The Caddos and Their Ancestors
Taking an archaeological perspective on the past, Jeffrey S. Girard traces native human habitation in northwest Louisiana from the end of the last Ice Age, through the formation of the Caddo culture in the tenth century BCE, to the early nineteenth century. Employing the results of recent scientific investigations, The Caddos and Their Ancestors depicts a distinct and dynamic population spanning from precolonial times to the dawn of the modern era.
Girard grounds his research in the material evidence that defined Caddo culture long before the appearance of Europeans in the late seventeenth century. Reliance solely on documented observations by explorers and missionaries—which often reflect a Native American population with a static past—propagates an incomplete account of history. By using specific archaeological techniques, Girard reveals how the Caddos altered their lives to cope with ever-changing physical and social environments across thousands of years. This illuminating approach contextualizes the remnants of houses, mounds, burials, tools, ornaments, and food found at Native American sites in northwest Louisiana. Through ample descriptions and illustrations of these archaeological finds, Girard deepens understanding of the social organization, technology, settlement, art, and worldviews of this resilient society.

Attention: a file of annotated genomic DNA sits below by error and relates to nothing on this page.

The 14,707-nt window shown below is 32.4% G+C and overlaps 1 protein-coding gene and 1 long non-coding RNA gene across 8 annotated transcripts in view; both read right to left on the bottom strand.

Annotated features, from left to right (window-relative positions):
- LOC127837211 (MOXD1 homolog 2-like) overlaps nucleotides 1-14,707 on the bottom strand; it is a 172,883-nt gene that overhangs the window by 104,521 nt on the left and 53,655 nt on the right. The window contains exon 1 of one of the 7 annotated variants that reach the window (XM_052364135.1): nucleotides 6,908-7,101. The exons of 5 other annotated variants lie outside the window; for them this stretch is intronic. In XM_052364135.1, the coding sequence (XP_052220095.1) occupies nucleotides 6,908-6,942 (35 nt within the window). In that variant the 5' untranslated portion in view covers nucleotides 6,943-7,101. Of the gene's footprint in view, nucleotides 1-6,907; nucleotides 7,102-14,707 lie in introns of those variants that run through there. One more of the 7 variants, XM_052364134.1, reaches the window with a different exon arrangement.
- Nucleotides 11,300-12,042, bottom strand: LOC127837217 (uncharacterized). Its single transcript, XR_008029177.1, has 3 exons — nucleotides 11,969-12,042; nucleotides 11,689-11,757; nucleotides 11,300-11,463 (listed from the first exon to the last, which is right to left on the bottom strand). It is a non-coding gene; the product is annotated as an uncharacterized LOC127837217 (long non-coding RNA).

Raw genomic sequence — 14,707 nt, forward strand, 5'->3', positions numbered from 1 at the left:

This long-overdue examination of an often-overlooked cultural force provides a thorough yet concise history of the 14,000 years the Caddo people and their predecessors survived and thrived in what is now Louisiana.